Teaching Cultural Economics
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Teaching Cultural Economics

Edited by Trine Bille, Anna Mignosa and Ruth Towse

Teaching Cultural Economics is the first book of its kind to offer inspiration and guidance for teaching cultural economics through short chapters, a wide scope of knowledge and teaching cases by experienced teachers who are expert in the topic.
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Chapter 27: Digitization in museums

Trilce Navarrete

Abstract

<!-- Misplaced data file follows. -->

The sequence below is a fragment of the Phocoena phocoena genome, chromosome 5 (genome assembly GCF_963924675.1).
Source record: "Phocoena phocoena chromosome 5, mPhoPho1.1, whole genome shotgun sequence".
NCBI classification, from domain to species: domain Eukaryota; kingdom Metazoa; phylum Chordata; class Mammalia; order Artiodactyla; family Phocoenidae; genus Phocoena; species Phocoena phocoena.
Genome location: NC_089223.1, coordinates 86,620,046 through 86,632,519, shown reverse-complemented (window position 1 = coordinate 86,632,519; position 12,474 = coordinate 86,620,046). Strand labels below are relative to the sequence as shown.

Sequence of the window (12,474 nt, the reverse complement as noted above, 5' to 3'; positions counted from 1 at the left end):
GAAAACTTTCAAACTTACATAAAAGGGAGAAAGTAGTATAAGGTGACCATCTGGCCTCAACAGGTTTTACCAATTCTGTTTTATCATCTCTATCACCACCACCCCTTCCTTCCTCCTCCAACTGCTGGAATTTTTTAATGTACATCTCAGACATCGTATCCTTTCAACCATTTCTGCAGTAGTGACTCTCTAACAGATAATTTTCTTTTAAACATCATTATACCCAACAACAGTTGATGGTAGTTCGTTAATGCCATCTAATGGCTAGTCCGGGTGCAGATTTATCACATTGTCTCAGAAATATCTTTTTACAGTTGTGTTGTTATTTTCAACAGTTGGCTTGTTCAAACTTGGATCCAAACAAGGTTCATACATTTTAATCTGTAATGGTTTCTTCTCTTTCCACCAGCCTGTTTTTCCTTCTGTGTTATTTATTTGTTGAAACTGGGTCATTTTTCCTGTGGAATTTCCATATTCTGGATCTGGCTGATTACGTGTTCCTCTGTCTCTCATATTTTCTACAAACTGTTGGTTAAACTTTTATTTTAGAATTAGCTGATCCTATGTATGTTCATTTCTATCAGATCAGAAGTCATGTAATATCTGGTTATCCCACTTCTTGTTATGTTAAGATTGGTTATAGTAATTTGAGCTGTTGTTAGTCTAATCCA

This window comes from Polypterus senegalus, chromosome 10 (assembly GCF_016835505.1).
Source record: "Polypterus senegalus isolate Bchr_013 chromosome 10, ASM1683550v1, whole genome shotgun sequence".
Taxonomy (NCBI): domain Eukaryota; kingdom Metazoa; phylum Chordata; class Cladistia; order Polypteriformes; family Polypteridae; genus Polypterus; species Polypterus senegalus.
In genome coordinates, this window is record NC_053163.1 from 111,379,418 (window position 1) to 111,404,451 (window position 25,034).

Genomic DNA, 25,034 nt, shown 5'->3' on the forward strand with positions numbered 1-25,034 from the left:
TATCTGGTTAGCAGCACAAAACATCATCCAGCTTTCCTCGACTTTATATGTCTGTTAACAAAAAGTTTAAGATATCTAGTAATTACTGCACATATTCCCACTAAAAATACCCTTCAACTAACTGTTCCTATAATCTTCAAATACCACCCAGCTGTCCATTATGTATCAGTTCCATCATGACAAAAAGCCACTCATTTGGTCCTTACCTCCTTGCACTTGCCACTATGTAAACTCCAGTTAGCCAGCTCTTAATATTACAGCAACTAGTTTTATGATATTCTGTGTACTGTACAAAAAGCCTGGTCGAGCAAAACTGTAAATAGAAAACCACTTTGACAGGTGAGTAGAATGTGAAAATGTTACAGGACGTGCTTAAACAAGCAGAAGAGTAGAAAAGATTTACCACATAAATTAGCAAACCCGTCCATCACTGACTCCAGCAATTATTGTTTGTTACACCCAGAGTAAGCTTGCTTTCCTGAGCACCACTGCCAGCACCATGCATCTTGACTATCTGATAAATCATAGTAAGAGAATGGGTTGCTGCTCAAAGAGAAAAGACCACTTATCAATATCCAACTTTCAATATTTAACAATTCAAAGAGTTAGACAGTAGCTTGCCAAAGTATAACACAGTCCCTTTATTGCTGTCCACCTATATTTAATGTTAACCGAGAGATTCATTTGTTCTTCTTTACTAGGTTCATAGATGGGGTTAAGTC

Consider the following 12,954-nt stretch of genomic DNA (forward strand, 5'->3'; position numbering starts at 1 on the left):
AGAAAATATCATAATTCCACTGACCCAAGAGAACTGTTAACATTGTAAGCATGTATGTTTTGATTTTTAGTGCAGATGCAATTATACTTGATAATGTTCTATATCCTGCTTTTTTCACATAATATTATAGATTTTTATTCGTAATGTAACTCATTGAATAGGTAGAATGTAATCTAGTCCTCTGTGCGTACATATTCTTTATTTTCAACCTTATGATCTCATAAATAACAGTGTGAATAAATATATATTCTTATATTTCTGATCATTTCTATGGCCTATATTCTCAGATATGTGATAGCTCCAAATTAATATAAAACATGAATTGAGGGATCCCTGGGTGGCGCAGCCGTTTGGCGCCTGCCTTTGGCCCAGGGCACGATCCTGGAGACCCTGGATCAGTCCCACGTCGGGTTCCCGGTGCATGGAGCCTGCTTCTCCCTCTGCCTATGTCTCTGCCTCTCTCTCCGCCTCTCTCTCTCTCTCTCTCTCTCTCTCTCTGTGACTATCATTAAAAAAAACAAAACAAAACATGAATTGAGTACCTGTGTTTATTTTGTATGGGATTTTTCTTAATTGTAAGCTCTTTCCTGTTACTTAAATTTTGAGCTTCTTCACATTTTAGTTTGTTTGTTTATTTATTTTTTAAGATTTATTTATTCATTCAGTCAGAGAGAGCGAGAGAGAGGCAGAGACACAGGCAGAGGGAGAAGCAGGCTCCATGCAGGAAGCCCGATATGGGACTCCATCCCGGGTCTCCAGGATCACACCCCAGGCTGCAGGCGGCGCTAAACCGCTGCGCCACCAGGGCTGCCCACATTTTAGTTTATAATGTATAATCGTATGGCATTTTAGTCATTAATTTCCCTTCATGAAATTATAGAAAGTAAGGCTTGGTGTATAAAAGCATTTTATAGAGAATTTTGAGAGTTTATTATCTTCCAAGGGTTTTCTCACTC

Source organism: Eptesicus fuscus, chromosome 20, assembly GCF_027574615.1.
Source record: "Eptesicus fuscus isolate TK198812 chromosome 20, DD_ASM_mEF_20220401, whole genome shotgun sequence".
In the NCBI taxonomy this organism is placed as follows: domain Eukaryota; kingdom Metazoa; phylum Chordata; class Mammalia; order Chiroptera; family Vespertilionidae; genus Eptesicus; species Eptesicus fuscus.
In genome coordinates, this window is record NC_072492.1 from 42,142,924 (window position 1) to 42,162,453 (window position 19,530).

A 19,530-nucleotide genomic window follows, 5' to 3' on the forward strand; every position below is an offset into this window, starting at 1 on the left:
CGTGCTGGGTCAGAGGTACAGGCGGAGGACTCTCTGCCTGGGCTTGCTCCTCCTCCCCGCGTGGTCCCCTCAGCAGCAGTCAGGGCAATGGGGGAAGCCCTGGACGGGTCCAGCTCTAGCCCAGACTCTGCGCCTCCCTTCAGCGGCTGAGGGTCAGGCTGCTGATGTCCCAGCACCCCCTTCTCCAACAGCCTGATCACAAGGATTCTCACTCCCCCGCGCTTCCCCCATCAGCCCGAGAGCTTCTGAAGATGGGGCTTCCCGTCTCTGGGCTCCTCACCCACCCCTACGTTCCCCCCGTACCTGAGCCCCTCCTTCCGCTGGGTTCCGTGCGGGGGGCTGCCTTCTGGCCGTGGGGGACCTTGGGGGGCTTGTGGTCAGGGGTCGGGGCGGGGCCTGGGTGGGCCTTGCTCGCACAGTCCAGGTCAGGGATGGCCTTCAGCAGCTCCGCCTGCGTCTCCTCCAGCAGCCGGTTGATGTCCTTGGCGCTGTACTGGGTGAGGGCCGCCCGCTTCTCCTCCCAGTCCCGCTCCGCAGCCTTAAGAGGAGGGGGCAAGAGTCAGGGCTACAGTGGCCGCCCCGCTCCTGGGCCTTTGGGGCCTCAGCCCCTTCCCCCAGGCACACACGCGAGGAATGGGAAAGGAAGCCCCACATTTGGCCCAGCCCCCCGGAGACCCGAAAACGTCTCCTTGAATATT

This chapter discusses three approaches to understanding digitization in museums. First, theories of the firm are proposed to identify inputs and outputs, flows of resources and capital with its tangible and intangible variants, in order consider the digital collection as a distinct physical asset. Second, theories of demand serve to highlight the changing role of the consumer in relation to the museum, and its digital collection, as dynamics for consumption transfer to an online remote environment and the conception of the museum expands beyond the physical building. Last, welfare economics can assist to critically analyse the benefits and costs of the present generations related to the millenary heritage inheritance, which is further transferred to future generations in the form of a digital heritage infrastructure to access the world’s heritage capital.

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